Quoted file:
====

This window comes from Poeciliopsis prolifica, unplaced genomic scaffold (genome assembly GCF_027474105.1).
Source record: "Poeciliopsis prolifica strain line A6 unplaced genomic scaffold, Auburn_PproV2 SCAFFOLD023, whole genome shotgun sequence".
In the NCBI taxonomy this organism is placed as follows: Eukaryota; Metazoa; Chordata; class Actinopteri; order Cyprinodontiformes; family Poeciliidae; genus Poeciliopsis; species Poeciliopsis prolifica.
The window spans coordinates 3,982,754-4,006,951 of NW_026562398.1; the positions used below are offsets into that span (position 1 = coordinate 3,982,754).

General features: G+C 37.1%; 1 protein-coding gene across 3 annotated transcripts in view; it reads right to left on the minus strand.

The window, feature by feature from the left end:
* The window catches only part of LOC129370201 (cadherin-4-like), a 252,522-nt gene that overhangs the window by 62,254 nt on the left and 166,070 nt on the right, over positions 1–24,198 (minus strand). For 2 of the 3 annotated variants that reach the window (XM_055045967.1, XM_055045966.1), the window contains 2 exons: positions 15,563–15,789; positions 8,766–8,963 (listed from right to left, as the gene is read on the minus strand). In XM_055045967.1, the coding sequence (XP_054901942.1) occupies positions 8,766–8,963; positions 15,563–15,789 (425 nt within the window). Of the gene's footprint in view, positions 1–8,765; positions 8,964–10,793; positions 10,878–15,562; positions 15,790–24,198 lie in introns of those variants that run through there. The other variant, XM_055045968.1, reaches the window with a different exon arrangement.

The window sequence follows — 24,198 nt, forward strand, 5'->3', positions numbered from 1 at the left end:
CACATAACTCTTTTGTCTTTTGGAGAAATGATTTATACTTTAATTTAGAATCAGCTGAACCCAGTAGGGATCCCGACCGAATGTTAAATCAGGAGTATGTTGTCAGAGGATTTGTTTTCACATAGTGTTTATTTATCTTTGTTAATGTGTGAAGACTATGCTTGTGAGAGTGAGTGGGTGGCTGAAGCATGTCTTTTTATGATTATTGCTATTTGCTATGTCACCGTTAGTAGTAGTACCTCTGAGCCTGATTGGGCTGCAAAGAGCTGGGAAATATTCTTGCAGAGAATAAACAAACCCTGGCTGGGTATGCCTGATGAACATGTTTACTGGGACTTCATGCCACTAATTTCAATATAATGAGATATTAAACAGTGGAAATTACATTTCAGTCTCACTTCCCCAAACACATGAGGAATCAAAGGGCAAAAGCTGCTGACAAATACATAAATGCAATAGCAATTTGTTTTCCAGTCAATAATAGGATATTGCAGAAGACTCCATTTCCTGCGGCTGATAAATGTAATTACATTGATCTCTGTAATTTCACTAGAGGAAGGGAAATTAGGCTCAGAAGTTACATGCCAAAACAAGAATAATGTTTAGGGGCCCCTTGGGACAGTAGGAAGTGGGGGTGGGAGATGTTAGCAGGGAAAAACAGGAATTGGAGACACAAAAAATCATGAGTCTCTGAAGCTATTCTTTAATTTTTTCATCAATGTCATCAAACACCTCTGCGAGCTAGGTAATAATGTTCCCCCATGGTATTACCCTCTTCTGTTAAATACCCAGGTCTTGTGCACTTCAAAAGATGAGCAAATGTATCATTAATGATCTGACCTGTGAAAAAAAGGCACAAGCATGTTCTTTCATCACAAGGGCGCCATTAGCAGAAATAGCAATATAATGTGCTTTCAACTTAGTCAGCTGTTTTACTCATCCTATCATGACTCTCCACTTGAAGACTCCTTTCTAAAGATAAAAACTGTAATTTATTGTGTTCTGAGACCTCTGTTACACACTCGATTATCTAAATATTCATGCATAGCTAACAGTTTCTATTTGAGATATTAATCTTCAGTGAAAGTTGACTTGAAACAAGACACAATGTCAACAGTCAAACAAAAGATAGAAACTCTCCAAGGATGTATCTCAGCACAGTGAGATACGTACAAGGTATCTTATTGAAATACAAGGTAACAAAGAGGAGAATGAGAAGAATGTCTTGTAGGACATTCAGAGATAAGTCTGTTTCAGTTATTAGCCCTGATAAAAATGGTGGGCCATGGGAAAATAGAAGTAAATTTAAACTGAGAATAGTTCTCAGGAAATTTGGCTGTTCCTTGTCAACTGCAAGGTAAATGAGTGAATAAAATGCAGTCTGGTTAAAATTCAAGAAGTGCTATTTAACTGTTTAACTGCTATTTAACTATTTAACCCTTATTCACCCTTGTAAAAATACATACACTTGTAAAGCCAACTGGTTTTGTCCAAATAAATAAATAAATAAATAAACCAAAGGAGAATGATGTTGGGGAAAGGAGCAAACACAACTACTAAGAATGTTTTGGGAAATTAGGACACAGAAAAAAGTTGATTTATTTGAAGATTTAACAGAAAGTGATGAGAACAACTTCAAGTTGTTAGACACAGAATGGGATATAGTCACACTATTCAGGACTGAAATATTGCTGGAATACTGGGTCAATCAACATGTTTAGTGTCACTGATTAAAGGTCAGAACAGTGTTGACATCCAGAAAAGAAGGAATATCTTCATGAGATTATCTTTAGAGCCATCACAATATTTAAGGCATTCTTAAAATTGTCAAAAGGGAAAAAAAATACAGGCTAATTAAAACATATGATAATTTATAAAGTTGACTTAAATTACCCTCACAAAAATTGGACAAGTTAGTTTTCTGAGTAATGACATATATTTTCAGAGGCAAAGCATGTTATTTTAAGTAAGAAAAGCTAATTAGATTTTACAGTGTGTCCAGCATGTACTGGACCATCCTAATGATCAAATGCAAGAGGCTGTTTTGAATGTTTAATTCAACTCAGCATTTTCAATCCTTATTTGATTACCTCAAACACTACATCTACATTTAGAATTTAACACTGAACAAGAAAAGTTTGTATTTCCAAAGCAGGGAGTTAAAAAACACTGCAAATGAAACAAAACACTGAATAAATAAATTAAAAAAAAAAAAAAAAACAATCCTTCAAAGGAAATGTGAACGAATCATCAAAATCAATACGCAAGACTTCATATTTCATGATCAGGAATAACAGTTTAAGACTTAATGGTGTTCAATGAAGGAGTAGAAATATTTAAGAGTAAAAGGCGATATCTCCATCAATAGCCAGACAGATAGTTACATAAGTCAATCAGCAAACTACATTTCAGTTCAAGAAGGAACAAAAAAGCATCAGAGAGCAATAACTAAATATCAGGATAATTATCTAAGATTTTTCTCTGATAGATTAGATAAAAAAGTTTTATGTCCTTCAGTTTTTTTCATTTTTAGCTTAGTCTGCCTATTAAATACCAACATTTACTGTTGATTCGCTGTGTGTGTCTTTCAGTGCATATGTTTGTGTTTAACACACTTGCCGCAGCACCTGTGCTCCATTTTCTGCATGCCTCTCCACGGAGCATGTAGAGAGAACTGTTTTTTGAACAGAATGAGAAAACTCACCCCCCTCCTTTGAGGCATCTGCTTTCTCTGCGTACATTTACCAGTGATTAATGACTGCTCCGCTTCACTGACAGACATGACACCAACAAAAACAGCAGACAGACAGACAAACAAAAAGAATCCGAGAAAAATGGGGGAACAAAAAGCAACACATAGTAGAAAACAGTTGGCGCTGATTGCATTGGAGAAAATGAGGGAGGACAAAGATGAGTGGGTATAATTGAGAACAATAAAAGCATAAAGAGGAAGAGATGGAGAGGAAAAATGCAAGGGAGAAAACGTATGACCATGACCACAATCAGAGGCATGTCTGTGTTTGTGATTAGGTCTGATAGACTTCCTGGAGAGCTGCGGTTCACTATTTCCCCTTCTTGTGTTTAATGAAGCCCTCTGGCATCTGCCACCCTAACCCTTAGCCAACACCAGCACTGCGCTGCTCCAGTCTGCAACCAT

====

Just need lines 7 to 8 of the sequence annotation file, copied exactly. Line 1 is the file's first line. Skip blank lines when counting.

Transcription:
* The window catches only part of LOC129370201 (cadherin-4-like), a 252,522-nt gene that overhangs the window by 62,254 nt on the left and 166,070 nt on the right, over positions 1–24,198 (minus strand). For 2 of the 3 annotated variants that reach the window (XM_055045967.1, XM_055045966.1), the window contains 2 exons: positions 15,563–15,789; positions 8,766–8,963 (listed from right to left, as the gene is read on the minus strand). In XM_055045967.1, the coding sequence (XP_054901942.1) occupies positions 8,766–8,963; positions 15,563–15,789 (425 nt within the window). Of the gene's footprint in view, positions 1–8,765; positions 8,964–10,793; positions 10,878–15,562; positions 15,790–24,198 lie in introns of those variants that run through there. The other variant, XM_055045968.1, reaches the window with a different exon arrangement.

The window sequence follows — 24,198 nt, forward strand, 5'->3', positions numbered from 1 at the left end: